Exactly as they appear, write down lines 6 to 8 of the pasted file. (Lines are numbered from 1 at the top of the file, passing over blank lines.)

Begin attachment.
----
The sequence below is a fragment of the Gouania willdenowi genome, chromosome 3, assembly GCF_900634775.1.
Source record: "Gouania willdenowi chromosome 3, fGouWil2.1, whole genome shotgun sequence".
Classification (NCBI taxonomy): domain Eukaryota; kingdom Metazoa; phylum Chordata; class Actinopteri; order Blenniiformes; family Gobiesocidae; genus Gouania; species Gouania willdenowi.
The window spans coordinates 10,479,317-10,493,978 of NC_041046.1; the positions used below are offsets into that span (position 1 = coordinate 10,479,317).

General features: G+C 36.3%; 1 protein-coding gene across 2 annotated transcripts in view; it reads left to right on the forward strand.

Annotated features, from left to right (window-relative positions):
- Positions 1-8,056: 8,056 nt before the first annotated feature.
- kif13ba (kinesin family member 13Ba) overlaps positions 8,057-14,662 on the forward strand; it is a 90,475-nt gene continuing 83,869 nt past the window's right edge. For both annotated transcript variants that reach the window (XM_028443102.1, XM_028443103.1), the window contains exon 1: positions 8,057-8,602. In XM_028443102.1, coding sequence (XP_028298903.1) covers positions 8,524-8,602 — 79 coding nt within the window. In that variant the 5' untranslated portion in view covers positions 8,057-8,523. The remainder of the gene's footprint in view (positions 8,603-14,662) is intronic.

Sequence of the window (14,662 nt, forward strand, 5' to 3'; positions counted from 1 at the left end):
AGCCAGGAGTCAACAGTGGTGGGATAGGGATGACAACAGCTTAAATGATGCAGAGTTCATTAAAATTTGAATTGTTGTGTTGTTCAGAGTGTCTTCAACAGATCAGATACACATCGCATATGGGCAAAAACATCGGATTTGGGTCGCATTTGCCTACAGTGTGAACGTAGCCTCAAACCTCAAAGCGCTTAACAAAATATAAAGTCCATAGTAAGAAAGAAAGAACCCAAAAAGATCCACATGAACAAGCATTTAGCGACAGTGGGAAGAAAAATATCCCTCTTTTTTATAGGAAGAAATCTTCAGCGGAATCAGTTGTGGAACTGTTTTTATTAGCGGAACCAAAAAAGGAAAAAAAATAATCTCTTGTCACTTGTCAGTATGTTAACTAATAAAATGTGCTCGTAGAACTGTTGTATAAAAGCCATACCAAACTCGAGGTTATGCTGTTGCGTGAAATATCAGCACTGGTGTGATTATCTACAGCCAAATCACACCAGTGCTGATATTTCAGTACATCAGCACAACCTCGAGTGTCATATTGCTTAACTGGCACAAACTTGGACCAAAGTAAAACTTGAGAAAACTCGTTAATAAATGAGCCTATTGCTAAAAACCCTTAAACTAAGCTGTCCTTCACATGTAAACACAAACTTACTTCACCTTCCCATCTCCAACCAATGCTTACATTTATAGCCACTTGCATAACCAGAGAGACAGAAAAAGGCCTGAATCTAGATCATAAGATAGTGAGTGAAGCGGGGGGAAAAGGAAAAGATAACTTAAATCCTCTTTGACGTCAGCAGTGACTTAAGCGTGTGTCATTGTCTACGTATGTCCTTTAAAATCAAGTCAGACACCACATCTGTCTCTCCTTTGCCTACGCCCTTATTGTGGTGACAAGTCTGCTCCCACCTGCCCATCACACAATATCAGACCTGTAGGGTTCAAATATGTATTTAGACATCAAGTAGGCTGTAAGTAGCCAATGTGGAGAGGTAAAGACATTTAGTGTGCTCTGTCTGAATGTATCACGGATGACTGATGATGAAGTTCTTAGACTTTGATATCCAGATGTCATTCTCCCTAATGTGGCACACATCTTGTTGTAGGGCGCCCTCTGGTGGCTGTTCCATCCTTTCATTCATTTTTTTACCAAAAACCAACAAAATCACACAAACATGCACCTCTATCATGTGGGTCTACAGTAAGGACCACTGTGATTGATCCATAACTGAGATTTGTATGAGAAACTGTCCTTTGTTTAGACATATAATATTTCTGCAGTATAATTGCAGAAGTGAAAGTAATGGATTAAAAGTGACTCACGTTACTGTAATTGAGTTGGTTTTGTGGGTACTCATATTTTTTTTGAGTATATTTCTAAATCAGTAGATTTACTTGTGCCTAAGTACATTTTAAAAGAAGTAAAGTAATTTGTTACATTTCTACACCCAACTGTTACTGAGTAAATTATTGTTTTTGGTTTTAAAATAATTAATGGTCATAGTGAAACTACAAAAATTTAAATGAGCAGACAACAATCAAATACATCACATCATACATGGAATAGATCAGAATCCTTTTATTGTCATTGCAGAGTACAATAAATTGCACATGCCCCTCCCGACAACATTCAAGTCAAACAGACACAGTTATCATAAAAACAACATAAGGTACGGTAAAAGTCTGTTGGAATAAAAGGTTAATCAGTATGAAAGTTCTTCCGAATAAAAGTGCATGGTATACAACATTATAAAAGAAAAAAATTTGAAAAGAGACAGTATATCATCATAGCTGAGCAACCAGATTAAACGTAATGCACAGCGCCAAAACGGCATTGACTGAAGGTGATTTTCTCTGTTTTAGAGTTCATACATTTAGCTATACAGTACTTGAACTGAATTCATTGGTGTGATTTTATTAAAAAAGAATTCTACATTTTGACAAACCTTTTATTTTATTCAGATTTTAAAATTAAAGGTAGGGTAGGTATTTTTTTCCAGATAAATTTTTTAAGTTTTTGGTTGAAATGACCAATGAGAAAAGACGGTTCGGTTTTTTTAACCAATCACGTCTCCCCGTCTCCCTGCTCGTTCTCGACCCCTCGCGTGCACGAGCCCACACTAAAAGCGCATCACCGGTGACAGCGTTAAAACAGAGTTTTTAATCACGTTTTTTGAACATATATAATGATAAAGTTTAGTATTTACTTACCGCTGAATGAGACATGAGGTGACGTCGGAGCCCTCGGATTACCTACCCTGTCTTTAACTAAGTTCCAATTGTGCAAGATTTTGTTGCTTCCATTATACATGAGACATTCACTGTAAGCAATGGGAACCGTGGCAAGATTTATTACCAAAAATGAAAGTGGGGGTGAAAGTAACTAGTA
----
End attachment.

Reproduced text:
Annotated features, from left to right (window-relative positions):
- Positions 1-8,056: 8,056 nt before the first annotated feature.
- kif13ba (kinesin family member 13Ba) overlaps positions 8,057-14,662 on the forward strand; it is a 90,475-nt gene continuing 83,869 nt past the window's right edge. For both annotated transcript variants that reach the window (XM_028443102.1, XM_028443103.1), the window contains exon 1: positions 8,057-8,602. In XM_028443102.1, coding sequence (XP_028298903.1) covers positions 8,524-8,602 — 79 coding nt within the window. In that variant the 5' untranslated portion in view covers positions 8,057-8,523. The remainder of the gene's footprint in view (positions 8,603-14,662) is intronic.